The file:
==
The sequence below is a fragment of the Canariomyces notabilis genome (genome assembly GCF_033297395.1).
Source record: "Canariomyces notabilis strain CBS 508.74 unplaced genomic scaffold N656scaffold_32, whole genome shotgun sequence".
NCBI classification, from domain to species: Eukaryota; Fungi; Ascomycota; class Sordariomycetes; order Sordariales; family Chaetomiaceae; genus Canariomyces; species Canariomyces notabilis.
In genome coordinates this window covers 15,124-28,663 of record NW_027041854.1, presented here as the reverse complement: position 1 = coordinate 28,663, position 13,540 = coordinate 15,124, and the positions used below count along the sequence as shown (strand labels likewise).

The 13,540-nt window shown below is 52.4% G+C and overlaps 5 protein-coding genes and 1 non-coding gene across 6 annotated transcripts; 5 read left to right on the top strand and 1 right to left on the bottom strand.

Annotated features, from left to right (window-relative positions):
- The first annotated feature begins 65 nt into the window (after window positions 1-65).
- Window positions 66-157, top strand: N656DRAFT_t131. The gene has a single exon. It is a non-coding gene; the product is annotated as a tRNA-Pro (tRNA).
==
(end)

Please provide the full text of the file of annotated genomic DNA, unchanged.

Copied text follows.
The sequence below is a fragment of the Canariomyces notabilis genome (genome assembly GCF_033297395.1).
Source record: "Canariomyces notabilis strain CBS 508.74 unplaced genomic scaffold N656scaffold_32, whole genome shotgun sequence".
NCBI classification, from domain to species: Eukaryota; Fungi; Ascomycota; class Sordariomycetes; order Sordariales; family Chaetomiaceae; genus Canariomyces; species Canariomyces notabilis.
In genome coordinates this window covers 15,124-28,663 of record NW_027041854.1, presented here as the reverse complement: position 1 = coordinate 28,663, position 13,540 = coordinate 15,124, and the positions used below count along the sequence as shown (strand labels likewise).

The 13,540-nt window shown below is 52.4% G+C and overlaps 5 protein-coding genes and 1 non-coding gene across 6 annotated transcripts; 5 read left to right on the top strand and 1 right to left on the bottom strand.

Annotated features, from left to right (window-relative positions):
- The first annotated feature begins 65 nt into the window (after window positions 1-65).
- Window positions 66-157, top strand: N656DRAFT_t131. The gene has a single exon. It is a non-coding gene; the product is annotated as a tRNA-Pro (tRNA).